Wednesday, May 24, 2006
Ratu Sir Lala Sukuna Day
Every year in Fiji there is a special holiday to remember the great Fijian statesman Ratu Sir Lala Sukuna. There is a high school named after him, and also a park in Suva city area. He was the designer of the complex land leasing organisation, the Native Land Trust Board which was set up in the 1940s after extensive visits by Ratu Sukuna and his team throughout the whole of Fiji.
The following notes are adapted from the NLTB website:
In 1933, Ratu Sukuna told the Council of Chiefs: "We regard the Indian desire for more permanent tenancy as a natural and legitimate consequence of an agricultural community settling in any country. But how was this desire to be reconciled with the need to protect the interests of present and future Fijian landowners?"
The Native Land Trust Board scheme emerged as an answer – one that imaginative and practical as well as being, as Ratu Sukuna was later to say, unique in the history of British Crown colony government. But its uniqueness was a problem. The idea of asking landowners to surrender forever the control of their land and to entrust its administration, in the national as well as the owners’ interest, to a central body – even of the highest standing, as was proposed – was so novel and it took some understanding and explanation before being accepted.
Ratu Sukuna took upon himself the formidable task of making that explanation to every mataqali in Fiji and seeking their acceptance. The way he did it is a model in political and social persuasion. He did not rely on printed pamphlets or newspaper advertisements or radio broadcasts [which were pretty scanty in those days anyhow].
He visited village after village and attended districts and provincial councils one after the other, unhurriedly but carefully and patiently explaining the details and purpose of the scheme.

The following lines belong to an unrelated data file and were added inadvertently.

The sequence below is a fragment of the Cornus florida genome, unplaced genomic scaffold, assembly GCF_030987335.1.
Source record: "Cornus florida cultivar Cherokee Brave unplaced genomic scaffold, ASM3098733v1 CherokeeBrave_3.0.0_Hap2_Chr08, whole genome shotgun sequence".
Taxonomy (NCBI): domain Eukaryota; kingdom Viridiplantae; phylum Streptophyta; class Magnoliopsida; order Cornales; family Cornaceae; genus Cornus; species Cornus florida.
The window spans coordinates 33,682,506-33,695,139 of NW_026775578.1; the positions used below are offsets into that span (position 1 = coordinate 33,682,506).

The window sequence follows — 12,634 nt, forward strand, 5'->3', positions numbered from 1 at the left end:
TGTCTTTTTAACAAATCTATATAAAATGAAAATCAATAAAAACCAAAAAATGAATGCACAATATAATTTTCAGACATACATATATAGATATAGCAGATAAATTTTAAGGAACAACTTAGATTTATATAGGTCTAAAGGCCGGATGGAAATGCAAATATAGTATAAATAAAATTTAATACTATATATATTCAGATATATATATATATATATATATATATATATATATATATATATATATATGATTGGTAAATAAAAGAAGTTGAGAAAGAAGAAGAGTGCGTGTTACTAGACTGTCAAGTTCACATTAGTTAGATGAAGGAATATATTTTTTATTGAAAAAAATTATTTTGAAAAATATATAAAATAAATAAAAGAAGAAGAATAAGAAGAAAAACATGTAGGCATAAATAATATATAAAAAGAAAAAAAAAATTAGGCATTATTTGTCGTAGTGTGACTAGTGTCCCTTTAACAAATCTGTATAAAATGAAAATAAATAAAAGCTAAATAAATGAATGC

Then came the moment of decision by the Bose Levu Vakaturaga (Great Council of Chiefs) and after long and earnest discussion the scheme was accepted and approved.
The decision of the chiefs had to be translated into law and in a speech during the Legislative Council debate on the Native Land Trust bill, Ratu Sukuna said: "When passed the legislation will be a monument of trust in British rule, of confidence in its honesty, and of hopes for the future – hopes that the seeds of disruption will disappear and the Europeans, Indians and Fijians will settle down to labour and if need be sacrificing if need be community interests for the benefit of the whole."
The Board would collect and distribute rent on behalf of the landowner. Ratu Sukuna and his assistants had only just started the massive job of defining reserves when World War II spread to the Pacific creating more urgent needs. For many months, Ratu Sukuna gave most of his time recruiting Fijian men for the armed forces and a Labour Corp and it was not until the end of the war that he was able to continue with the work of demarcating land reserves.
Once again, he travelled throughout Fiji – wherever possible by road vehicle or ship but more often walking over hills tracking from village to village. Towards the end of his work, he discovered in himself another talent, and he began to illustrate his reports with sketches of geographical features and drawings of landscapes to amplify his findings and decisions.
Travel is easier now but it is doubtful if anyone will ever match the detailed first-hand knowledge of Fiji and its people that Ratu Sukuna gained, first in the years as a Native Lands Commissioner than as he accumulated and recorded the facts and made the decisions which are the foundation of the unique system of land administration which he helped in a great measure to create for his fellow Fijians.
The pictures are of Ratu Sukuna, receiving a tabua, and his residence in Lau. He died on May 30th 1958.